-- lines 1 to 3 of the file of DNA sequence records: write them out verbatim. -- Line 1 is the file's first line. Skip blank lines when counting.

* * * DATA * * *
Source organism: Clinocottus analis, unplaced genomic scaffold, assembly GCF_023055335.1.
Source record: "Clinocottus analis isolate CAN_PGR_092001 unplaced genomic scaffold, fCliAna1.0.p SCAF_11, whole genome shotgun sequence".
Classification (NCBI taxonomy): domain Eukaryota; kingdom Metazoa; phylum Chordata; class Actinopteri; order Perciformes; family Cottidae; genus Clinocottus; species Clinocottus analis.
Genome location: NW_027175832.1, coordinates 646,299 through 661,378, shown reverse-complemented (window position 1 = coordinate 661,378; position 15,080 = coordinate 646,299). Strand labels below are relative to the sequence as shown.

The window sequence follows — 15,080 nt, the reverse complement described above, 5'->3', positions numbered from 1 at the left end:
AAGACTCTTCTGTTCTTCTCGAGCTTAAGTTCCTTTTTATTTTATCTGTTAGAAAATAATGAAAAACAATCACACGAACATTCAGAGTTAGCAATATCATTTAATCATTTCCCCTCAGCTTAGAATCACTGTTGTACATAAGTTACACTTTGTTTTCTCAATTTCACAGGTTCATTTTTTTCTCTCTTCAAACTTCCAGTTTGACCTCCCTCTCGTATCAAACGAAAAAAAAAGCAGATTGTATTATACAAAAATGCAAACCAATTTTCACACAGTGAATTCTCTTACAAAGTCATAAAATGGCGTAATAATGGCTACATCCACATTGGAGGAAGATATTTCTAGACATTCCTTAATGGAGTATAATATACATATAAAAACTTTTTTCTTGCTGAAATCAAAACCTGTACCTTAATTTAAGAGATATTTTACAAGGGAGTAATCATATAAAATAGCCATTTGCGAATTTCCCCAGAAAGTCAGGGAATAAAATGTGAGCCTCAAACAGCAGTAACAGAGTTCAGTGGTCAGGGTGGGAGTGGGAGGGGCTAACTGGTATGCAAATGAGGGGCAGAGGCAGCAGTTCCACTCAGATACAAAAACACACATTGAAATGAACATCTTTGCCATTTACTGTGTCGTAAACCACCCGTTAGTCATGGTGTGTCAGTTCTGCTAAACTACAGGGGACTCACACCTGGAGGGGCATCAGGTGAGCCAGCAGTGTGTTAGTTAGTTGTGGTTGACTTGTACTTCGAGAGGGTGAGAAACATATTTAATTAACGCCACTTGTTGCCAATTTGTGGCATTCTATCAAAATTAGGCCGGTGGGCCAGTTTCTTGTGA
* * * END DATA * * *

Source organism: Clinocottus analis, unplaced genomic scaffold, assembly GCF_023055335.1.
Source record: "Clinocottus analis isolate CAN_PGR_092001 unplaced genomic scaffold, fCliAna1.0.p SCAF_11, whole genome shotgun sequence".
Classification (NCBI taxonomy): domain Eukaryota; kingdom Metazoa; phylum Chordata; class Actinopteri; order Perciformes; family Cottidae; genus Clinocottus; species Clinocottus analis.